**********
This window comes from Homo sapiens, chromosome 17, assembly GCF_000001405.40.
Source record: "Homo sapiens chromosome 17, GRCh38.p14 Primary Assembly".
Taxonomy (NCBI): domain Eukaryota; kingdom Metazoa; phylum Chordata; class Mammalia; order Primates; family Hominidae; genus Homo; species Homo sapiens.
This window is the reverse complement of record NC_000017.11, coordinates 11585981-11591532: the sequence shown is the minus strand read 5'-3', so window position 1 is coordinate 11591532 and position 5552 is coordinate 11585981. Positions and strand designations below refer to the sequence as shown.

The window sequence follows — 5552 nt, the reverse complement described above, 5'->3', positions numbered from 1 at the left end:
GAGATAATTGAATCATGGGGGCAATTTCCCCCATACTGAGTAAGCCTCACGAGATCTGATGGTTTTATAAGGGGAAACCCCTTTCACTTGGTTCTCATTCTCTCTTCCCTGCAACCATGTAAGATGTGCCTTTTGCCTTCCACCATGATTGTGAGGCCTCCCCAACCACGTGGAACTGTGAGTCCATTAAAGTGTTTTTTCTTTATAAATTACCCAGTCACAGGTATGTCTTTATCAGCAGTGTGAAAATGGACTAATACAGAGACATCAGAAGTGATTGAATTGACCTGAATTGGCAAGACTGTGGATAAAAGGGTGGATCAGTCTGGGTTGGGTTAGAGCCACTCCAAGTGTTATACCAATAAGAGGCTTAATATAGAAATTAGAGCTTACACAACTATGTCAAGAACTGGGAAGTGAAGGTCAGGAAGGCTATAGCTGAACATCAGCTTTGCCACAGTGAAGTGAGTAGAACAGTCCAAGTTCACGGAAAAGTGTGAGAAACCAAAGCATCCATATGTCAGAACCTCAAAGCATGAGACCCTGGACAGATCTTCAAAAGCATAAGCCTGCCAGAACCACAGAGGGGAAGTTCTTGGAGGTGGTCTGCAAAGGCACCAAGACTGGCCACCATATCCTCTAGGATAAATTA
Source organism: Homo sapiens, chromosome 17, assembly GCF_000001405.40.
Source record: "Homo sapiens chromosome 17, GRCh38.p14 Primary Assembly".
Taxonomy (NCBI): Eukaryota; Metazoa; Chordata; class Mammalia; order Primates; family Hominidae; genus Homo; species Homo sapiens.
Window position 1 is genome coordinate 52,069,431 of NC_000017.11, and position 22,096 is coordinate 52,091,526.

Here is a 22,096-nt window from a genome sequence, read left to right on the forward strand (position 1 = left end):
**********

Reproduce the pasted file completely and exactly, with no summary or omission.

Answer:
This window comes from Homo sapiens, chromosome 17, assembly GCF_000001405.40.
Source record: "Homo sapiens chromosome 17, GRCh38.p14 Primary Assembly".
Taxonomy (NCBI): domain Eukaryota; kingdom Metazoa; phylum Chordata; class Mammalia; order Primates; family Hominidae; genus Homo; species Homo sapiens.
This window is the reverse complement of record NC_000017.11, coordinates 11585981-11591532: the sequence shown is the minus strand read 5'-3', so window position 1 is coordinate 11591532 and position 5552 is coordinate 11585981. Positions and strand designations below refer to the sequence as shown.

The window sequence follows — 5552 nt, the reverse complement described above, 5'->3', positions numbered from 1 at the left end:
GAGATAATTGAATCATGGGGGCAATTTCCCCCATACTGAGTAAGCCTCACGAGATCTGATGGTTTTATAAGGGGAAACCCCTTTCACTTGGTTCTCATTCTCTCTTCCCTGCAACCATGTAAGATGTGCCTTTTGCCTTCCACCATGATTGTGAGGCCTCCCCAACCACGTGGAACTGTGAGTCCATTAAAGTGTTTTTTCTTTATAAATTACCCAGTCACAGGTATGTCTTTATCAGCAGTGTGAAAATGGACTAATACAGAGACATCAGAAGTGATTGAATTGACCTGAATTGGCAAGACTGTGGATAAAAGGGTGGATCAGTCTGGGTTGGGTTAGAGCCACTCCAAGTGTTATACCAATAAGAGGCTTAATATAGAAATTAGAGCTTACACAACTATGTCAAGAACTGGGAAGTGAAGGTCAGGAAGGCTATAGCTGAACATCAGCTTTGCCACAGTGAAGTGAGTAGAACAGTCCAAGTTCACGGAAAAGTGTGAGAAACCAAAGCATCCATATGTCAGAACCTCAAAGCATGAGACCCTGGACAGATCTTCAAAAGCATAAGCCTGCCAGAACCACAGAGGGGAAGTTCTTGGAGGTGGTCTGCAAAGGCACCAAGACTGGCCACCATATCCTCTAGGATAAATTA
Source organism: Homo sapiens, chromosome 17, assembly GCF_000001405.40.
Source record: "Homo sapiens chromosome 17, GRCh38.p14 Primary Assembly".
Taxonomy (NCBI): Eukaryota; Metazoa; Chordata; class Mammalia; order Primates; family Hominidae; genus Homo; species Homo sapiens.
Window position 1 is genome coordinate 52,069,431 of NC_000017.11, and position 22,096 is coordinate 52,091,526.

Here is a 22,096-nt window from a genome sequence, read left to right on the forward strand (position 1 = left end):